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On Demand Pre-Exposure Prophylaxis


Intermittent (vs daily) pre-exposure prophylaxis in men who have unprotected sex with men yielded an 86% relative reduction in new HIV infections in a new study. The caveats?

I have written previously for this site on preexposure prophylaxis (PrEP) as a way of reducing the risk of acquiring HIV1.1 I pointed out both the successes and failures of PrEP, as discussed in various presentations at the 2015 Conference on Retroviruses and Opportunistic Infections (CROI). One of the presentations at that meeting recently was published in The New England Journal of Medicine,2 and warrants further discussion.

Molina and colleagues2 randomized 400 men who have unprotected anal sex with men to receive the combination of tenofovir disoproxil fumarate plus emtricabine (Truvada) versus placebo before and after sexual activity. All participants received risk reduction counseling and condoms. The study was conducted at sites in Montreal and France. Participants were instructed to take two pills (Truvada or placebo) with food 2 to 24 hours before anticipated sexual activity, a third pill 24 hours after the first one, and a fourth pill 24 hours after the third pill. In the circumstance of multiple days of sexual activity, participants were instructed to take one pill per day until the last day of intercourse, followed by the two postexposure pills (given at 24 hour intervals).

The rationale for a placebo-controlled trial was that previous trials of PrEP in both men and women have not consistently shown a benefit of Truvada, and the largest trial of PrEP in men who have sex with men (iPrex) showed only a modest (40%) reduction in new cases of HIV. The authors hypothesized that intermittent PrEP would not be as limited by “adherence fatigue” as daily PrEP regimens are, and that intermittent PrEP would be safer (eg, less nephrotoxicity) than daily PrEP.3 Participants were enrolled between February 2012 and October 2014, when the trial was stopped early by the data and safety monitoring board. At that time, participants had been followed for a median of 9.3 months.

The main findings:

. Overall, there was an 86% relative reduction in new infections in the Truvada group compared to the placebo group (2 infections versus 14). Study drug was not detected in the plasma of the 2 individuals from the Truvada group at the time they were found to be HIV-infected.
. Adherence in the Truvada group was good: over 80% had detectable serum levels of the drug when tested. This result corresponds to ingestion of the drug within the previous 1 week. The drug also was detected in 8 participants (4%) assigned to placebo. Participants took a median of 15 pills (Truvada or placebo) per month.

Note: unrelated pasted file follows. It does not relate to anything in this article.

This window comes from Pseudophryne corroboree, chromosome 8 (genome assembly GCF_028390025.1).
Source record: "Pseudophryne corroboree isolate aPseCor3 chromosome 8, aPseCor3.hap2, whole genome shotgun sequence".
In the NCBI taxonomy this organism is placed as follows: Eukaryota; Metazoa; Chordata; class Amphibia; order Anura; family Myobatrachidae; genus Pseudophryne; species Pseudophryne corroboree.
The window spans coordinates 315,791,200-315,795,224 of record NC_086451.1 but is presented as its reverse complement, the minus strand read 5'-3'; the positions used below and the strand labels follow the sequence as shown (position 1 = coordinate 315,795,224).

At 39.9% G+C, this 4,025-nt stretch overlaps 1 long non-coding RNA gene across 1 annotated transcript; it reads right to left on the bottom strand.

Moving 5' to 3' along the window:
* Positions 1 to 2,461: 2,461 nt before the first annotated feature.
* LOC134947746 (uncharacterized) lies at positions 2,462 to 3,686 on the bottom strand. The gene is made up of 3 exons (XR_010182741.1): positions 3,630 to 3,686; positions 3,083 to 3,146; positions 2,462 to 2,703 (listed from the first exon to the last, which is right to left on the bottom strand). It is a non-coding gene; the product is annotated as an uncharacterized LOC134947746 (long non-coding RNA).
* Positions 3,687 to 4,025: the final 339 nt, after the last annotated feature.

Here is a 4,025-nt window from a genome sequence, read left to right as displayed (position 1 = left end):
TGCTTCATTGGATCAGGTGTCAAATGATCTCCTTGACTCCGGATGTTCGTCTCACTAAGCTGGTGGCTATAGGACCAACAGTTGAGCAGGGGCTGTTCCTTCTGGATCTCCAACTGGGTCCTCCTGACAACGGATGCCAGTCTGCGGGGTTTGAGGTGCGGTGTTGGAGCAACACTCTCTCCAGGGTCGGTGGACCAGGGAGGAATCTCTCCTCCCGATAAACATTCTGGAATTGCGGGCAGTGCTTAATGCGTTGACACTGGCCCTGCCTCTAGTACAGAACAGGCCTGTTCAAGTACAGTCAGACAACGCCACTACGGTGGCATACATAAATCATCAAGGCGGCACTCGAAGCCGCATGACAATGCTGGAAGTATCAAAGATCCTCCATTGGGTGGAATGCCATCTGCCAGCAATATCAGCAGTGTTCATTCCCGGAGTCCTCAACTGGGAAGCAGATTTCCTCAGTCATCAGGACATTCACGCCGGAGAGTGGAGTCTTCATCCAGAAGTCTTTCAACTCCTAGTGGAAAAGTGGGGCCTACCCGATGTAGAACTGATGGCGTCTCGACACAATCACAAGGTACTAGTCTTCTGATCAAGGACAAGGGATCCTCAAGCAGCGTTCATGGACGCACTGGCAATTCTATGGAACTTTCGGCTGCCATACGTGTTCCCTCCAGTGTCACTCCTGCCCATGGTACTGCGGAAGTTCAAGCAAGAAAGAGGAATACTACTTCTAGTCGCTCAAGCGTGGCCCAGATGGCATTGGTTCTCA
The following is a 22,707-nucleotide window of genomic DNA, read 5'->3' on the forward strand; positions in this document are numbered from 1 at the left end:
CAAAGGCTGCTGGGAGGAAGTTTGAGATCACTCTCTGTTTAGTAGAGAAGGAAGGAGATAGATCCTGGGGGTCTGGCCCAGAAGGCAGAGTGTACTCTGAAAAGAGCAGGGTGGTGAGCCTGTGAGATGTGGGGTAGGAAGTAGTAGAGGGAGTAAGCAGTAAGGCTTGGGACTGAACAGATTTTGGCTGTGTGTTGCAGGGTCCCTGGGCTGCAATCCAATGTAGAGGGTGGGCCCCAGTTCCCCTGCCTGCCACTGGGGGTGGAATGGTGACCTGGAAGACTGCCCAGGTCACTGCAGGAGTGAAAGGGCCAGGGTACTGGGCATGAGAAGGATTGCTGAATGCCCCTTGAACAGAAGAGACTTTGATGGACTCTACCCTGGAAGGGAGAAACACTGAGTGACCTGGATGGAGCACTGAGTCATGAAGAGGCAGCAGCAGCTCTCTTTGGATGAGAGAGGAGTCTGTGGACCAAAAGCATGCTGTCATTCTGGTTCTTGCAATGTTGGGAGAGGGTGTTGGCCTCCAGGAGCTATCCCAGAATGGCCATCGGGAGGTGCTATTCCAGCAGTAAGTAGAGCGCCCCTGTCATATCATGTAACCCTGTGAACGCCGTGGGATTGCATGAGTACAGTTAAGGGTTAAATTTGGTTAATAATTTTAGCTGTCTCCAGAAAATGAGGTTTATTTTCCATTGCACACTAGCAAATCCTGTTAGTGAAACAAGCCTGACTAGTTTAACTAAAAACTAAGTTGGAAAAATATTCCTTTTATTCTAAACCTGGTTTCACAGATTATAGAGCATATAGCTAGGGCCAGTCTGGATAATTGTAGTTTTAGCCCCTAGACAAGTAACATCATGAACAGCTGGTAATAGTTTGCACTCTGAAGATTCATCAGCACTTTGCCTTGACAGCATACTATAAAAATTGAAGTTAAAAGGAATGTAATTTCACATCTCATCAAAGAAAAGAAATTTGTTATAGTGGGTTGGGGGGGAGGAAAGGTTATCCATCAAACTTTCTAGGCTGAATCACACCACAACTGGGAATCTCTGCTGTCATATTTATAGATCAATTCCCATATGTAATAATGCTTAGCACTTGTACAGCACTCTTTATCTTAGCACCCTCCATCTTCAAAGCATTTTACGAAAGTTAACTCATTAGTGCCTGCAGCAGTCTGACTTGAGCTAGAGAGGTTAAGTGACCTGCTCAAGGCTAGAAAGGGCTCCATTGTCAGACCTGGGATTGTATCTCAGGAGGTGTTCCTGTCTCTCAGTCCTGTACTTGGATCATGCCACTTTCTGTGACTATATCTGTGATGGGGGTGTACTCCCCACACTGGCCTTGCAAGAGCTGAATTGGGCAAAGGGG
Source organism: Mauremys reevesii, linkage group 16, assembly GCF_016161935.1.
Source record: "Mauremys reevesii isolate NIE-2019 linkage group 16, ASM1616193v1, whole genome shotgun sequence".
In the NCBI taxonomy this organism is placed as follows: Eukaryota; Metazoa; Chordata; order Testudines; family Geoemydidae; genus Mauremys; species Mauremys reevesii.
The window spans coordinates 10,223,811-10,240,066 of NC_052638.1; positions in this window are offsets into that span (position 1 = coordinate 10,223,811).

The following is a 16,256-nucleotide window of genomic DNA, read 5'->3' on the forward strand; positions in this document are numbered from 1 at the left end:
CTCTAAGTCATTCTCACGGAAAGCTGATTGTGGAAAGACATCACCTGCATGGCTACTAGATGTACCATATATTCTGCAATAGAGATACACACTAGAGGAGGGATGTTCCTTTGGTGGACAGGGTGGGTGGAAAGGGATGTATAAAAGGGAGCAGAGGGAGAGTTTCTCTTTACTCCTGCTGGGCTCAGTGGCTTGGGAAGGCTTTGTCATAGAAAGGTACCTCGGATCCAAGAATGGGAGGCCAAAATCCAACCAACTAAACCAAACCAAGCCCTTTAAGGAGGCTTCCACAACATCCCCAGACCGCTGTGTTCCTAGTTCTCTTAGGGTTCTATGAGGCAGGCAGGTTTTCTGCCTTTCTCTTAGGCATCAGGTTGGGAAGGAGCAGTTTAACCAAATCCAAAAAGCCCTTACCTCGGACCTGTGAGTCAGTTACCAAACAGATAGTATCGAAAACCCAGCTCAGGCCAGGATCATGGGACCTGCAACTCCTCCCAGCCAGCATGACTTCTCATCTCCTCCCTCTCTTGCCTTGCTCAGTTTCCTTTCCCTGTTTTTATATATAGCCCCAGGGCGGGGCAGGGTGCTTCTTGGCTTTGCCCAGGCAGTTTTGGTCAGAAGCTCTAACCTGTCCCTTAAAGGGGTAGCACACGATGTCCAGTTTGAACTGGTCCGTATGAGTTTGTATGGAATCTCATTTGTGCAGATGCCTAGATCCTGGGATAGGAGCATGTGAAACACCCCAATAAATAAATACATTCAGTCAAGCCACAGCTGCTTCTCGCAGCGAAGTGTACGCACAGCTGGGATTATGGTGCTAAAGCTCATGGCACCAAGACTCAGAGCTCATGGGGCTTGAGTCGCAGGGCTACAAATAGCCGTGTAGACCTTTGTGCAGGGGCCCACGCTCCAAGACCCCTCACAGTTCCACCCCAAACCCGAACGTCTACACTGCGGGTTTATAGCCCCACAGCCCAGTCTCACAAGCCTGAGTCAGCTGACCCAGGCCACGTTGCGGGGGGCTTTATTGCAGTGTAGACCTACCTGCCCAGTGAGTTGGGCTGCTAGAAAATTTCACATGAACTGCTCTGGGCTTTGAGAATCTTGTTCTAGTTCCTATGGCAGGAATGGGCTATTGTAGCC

. Sexual activity did not change during the trial compared to baseline. At baseline, participants reported a median of 10 episodes of sexual intercourse in the previous 4 weeks, with a median of 8 different sexual partners in the previous 2 months.
. Forty-one percent of persons in the Truvada group and 33% of those in the placebo group developed a new sexually transmitted infection (STI) of the throat, anus, and/or urethra during the trial. Specifically, 20% acquired chlamydia, 22% acquired gonorrhea, 10% acquired syphilis, and 1% acquired hepatitis C.
. There was no difference in the number of serious adverse events between the two groups. However, GI adverse events were reported more frequently in the Truvada group than in the placebo group (14% versus 5%). In addition, elevations in serum creatinine were observed in 18% of participants in the Truvada group vs 10% in the placebo group. All but one of these elevations were “Grade 1,” and none led to study drug discontinuation.

My interpretation of the results of the trial are generally positive. An 86% reduction in new infections is impressive, and among the highest reduction rates associated with PrEP reported in the literature. However, the short duration of follow-up may have contributed to this effect. It also is discouraging (but not surprising) that the 2 individuals who seroconverted in the Truvada group did not have detectable plasma levels of the drug. This highlights the importance of adherence with any PrEP strategy. Furthermore, the high number of new HIV infections that occurred in the placebo group (14) equates to an infection rate of 6.6 per one hundred person years, and highlights the need for earlier detection of HIV infection in high risk groups and the importance of “treatment as prevention” approaches to HIV transmission reduction.

Clearly, there remains much to be done from a public health perspective before we are likely to see any large and meaningful reduction in the annual number of new HIV infections and other STIs attributable to high-risk sexual behavior.


1. MacArthur RD. PrEP: progress against HIV?  ConsultantLive 25 February 2015.
2. Molina J-M, Capitant C, Spire B, et al. On-demand preexposure in men at high risk for HIV-1 infection. N Engl J Med. 2015;373:2237-2246.
3. Grant RM, Lama JR, Anderson PL, et al. Preexposure chemoprophylaxis for HIV prevention in men who have sex with men. N Engl J Med. 2010;363:2587-2599.

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